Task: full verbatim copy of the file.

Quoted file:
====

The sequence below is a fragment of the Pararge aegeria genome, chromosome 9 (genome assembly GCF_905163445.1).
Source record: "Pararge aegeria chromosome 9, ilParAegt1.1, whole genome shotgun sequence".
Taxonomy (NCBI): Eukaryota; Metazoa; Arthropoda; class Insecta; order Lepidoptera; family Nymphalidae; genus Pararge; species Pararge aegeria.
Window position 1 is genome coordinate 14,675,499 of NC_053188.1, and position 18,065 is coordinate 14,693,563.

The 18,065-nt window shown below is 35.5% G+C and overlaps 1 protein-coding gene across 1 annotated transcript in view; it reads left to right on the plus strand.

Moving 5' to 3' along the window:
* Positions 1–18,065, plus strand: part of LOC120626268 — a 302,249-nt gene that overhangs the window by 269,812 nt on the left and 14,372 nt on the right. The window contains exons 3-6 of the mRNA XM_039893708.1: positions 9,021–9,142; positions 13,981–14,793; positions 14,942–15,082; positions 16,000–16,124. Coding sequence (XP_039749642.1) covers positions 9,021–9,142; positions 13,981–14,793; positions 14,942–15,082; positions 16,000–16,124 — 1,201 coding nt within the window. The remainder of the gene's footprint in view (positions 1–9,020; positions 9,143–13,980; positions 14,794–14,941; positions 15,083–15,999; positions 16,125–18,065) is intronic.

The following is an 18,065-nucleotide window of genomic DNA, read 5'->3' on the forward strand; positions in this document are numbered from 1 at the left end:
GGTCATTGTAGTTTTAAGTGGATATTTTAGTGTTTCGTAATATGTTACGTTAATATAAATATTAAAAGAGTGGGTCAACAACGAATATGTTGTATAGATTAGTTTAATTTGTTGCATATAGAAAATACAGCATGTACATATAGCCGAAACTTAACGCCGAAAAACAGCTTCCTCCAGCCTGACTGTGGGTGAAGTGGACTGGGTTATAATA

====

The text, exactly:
The sequence below is a fragment of the Pararge aegeria genome, chromosome 9 (genome assembly GCF_905163445.1).
Source record: "Pararge aegeria chromosome 9, ilParAegt1.1, whole genome shotgun sequence".
Taxonomy (NCBI): Eukaryota; Metazoa; Arthropoda; class Insecta; order Lepidoptera; family Nymphalidae; genus Pararge; species Pararge aegeria.
Window position 1 is genome coordinate 14,675,499 of NC_053188.1, and position 18,065 is coordinate 14,693,563.

The 18,065-nt window shown below is 35.5% G+C and overlaps 1 protein-coding gene across 1 annotated transcript in view; it reads left to right on the plus strand.

Moving 5' to 3' along the window:
* Positions 1–18,065, plus strand: part of LOC120626268 — a 302,249-nt gene that overhangs the window by 269,812 nt on the left and 14,372 nt on the right. The window contains exons 3-6 of the mRNA XM_039893708.1: positions 9,021–9,142; positions 13,981–14,793; positions 14,942–15,082; positions 16,000–16,124. Coding sequence (XP_039749642.1) covers positions 9,021–9,142; positions 13,981–14,793; positions 14,942–15,082; positions 16,000–16,124 — 1,201 coding nt within the window. The remainder of the gene's footprint in view (positions 1–9,020; positions 9,143–13,980; positions 14,794–14,941; positions 15,083–15,999; positions 16,125–18,065) is intronic.

The following is an 18,065-nucleotide window of genomic DNA, read 5'->3' on the forward strand; positions in this document are numbered from 1 at the left end:
GGTCATTGTAGTTTTAAGTGGATATTTTAGTGTTTCGTAATATGTTACGTTAATATAAATATTAAAAGAGTGGGTCAACAACGAATATGTTGTATAGATTAGTTTAATTTGTTGCATATAGAAAATACAGCATGTACATATAGCCGAAACTTAACGCCGAAAAACAGCTTCCTCCAGCCTGACTGTGGGTGAAGTGGACTGGGTTATAATA